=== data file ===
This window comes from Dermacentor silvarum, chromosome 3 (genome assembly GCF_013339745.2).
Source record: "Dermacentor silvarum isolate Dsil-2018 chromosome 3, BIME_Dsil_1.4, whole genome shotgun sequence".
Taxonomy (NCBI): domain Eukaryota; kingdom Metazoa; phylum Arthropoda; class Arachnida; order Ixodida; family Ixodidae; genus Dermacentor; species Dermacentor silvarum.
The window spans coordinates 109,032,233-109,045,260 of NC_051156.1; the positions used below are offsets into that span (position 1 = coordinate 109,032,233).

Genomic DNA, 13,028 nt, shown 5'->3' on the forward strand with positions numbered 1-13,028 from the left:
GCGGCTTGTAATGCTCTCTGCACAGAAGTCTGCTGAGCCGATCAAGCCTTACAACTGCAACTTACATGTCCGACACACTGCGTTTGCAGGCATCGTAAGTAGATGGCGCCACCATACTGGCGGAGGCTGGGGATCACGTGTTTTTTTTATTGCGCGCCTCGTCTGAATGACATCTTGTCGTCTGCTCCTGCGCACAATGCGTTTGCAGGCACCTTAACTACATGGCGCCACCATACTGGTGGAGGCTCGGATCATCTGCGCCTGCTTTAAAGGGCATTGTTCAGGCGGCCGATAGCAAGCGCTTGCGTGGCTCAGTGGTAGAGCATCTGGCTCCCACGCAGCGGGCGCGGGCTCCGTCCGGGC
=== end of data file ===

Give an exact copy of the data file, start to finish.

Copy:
This window comes from Dermacentor silvarum, chromosome 3 (genome assembly GCF_013339745.2).
Source record: "Dermacentor silvarum isolate Dsil-2018 chromosome 3, BIME_Dsil_1.4, whole genome shotgun sequence".
Taxonomy (NCBI): domain Eukaryota; kingdom Metazoa; phylum Arthropoda; class Arachnida; order Ixodida; family Ixodidae; genus Dermacentor; species Dermacentor silvarum.
The window spans coordinates 109,032,233-109,045,260 of NC_051156.1; the positions used below are offsets into that span (position 1 = coordinate 109,032,233).

Genomic DNA, 13,028 nt, shown 5'->3' on the forward strand with positions numbered 1-13,028 from the left:
GCGGCTTGTAATGCTCTCTGCACAGAAGTCTGCTGAGCCGATCAAGCCTTACAACTGCAACTTACATGTCCGACACACTGCGTTTGCAGGCATCGTAAGTAGATGGCGCCACCATACTGGCGGAGGCTGGGGATCACGTGTTTTTTTTATTGCGCGCCTCGTCTGAATGACATCTTGTCGTCTGCTCCTGCGCACAATGCGTTTGCAGGCACCTTAACTACATGGCGCCACCATACTGGTGGAGGCTCGGATCATCTGCGCCTGCTTTAAAGGGCATTGTTCAGGCGGCCGATAGCAAGCGCTTGCGTGGCTCAGTGGTAGAGCATCTGGCTCCCACGCAGCGGGCGCGGGCTCCGTCCGGGC